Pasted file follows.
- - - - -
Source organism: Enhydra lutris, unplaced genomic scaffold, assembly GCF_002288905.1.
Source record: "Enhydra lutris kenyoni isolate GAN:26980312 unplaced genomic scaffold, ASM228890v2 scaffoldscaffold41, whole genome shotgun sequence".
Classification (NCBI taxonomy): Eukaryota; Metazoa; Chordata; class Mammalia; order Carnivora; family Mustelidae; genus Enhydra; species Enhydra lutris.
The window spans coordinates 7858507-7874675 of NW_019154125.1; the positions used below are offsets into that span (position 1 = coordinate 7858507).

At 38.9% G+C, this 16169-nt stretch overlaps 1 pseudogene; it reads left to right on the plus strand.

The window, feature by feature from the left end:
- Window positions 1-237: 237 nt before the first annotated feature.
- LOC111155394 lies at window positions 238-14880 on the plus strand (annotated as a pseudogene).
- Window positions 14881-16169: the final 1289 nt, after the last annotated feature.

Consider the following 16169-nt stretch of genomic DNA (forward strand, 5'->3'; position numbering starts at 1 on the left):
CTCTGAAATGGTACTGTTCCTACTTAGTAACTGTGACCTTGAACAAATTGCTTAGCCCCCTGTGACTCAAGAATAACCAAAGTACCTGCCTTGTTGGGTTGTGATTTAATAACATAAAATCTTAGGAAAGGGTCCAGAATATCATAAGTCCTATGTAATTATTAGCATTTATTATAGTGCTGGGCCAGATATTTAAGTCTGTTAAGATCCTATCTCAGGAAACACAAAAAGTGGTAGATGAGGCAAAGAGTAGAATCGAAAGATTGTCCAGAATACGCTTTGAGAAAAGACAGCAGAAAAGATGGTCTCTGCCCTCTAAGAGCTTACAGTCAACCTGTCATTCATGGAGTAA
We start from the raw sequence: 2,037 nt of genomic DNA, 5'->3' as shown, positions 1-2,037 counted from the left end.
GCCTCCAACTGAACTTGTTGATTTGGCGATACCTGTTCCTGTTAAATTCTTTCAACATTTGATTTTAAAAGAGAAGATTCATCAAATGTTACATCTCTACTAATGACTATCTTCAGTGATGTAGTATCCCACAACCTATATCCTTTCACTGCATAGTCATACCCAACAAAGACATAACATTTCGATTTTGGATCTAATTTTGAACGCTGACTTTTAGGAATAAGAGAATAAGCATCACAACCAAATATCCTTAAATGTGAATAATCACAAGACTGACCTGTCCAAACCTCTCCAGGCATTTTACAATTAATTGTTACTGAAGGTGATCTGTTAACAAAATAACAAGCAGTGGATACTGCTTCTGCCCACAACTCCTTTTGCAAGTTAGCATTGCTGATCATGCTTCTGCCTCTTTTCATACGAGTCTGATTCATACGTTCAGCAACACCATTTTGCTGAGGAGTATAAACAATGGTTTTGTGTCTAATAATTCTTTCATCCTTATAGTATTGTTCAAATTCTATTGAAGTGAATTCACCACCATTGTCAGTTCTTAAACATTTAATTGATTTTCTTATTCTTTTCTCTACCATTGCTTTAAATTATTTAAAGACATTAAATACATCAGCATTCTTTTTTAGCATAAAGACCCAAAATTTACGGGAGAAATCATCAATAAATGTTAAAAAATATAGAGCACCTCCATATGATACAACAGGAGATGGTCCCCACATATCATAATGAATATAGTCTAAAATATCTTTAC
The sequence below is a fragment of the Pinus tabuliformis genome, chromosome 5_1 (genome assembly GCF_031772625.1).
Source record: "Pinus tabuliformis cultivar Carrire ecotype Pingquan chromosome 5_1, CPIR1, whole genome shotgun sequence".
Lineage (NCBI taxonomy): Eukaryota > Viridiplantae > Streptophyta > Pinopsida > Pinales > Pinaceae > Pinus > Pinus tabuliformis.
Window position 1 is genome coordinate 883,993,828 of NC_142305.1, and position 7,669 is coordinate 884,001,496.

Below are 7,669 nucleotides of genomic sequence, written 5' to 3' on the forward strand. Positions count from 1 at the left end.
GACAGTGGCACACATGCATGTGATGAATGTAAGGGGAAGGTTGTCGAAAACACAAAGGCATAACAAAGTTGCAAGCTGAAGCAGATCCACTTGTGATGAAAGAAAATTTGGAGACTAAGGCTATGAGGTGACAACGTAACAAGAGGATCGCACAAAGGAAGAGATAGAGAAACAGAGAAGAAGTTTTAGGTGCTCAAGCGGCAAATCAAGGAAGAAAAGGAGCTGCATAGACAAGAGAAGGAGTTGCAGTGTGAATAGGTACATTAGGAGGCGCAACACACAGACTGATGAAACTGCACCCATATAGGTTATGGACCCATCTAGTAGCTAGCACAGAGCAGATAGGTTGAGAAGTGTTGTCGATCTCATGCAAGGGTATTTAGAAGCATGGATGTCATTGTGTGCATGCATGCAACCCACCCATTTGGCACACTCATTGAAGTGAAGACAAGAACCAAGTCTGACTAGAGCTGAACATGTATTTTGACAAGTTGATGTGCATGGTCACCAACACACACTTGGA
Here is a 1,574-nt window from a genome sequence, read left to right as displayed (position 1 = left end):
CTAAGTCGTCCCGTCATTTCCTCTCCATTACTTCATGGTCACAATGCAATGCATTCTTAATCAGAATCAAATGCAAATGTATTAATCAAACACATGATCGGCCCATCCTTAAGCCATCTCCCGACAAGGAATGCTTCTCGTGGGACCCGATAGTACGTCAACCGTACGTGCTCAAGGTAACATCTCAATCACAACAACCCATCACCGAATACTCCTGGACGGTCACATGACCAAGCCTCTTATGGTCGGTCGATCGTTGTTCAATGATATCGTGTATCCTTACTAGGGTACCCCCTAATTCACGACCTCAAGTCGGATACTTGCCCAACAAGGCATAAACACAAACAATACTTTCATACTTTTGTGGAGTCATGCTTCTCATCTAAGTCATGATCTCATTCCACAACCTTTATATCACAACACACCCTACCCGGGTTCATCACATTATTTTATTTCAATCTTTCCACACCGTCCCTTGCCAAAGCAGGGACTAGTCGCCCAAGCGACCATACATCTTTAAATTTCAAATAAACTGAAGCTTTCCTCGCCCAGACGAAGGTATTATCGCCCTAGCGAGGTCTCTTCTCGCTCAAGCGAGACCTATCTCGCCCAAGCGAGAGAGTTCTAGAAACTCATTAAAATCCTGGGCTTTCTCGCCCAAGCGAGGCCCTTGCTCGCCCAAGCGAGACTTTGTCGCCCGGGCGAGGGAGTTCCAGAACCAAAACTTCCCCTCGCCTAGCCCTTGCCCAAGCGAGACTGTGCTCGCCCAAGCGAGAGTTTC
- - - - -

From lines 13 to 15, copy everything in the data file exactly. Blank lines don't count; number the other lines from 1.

GCCTCCAACTGAACTTGTTGATTTGGCGATACCTGTTCCTGTTAAATTCTTTCAACATTTGATTTTAAAAGAGAAGATTCATCAAATGTTACATCTCTACTAATGACTATCTTCAGTGATGTAGTATCCCACAACCTATATCCTTTCACTGCATAGTCATACCCAACAAAGACATAACATTTCGATTTTGGATCTAATTTTGAACGCTGACTTTTAGGAATAAGAGAATAAGCATCACAACCAAATATCCTTAAATGTGAATAATCACAAGACTGACCTGTCCAAACCTCTCCAGGCATTTTACAATTAATTGTTACTGAAGGTGATCTGTTAACAAAATAACAAGCAGTGGATACTGCTTCTGCCCACAACTCCTTTTGCAAGTTAGCATTGCTGATCATGCTTCTGCCTCTTTTCATACGAGTCTGATTCATACGTTCAGCAACACCATTTTGCTGAGGAGTATAAACAATGGTTTTGTGTCTAATAATTCTTTCATCCTTATAGTATTGTTCAAATTCTATTGAAGTGAATTCACCACCATTGTCAGTTCTTAAACATTTAATTGATTTTCTTATTCTTTTCTCTACCATTGCTTTAAATTATTTAAAGACATTAAATACATCAGCATTCTTTTTTAGCATAAAGACCCAAAATTTACGGGAGAAATCATCAATAAATGTTAAAAAATATAGAGCACCTCCATATGATACAACAGGAGATGGTCCCCACATATCATAATGAATATAGTCTAAAATATCTTTAC
The sequence below is a fragment of the Pinus tabuliformis genome, chromosome 5_1 (genome assembly GCF_031772625.1).
Source record: "Pinus tabuliformis cultivar Carrire ecotype Pingquan chromosome 5_1, CPIR1, whole genome shotgun sequence".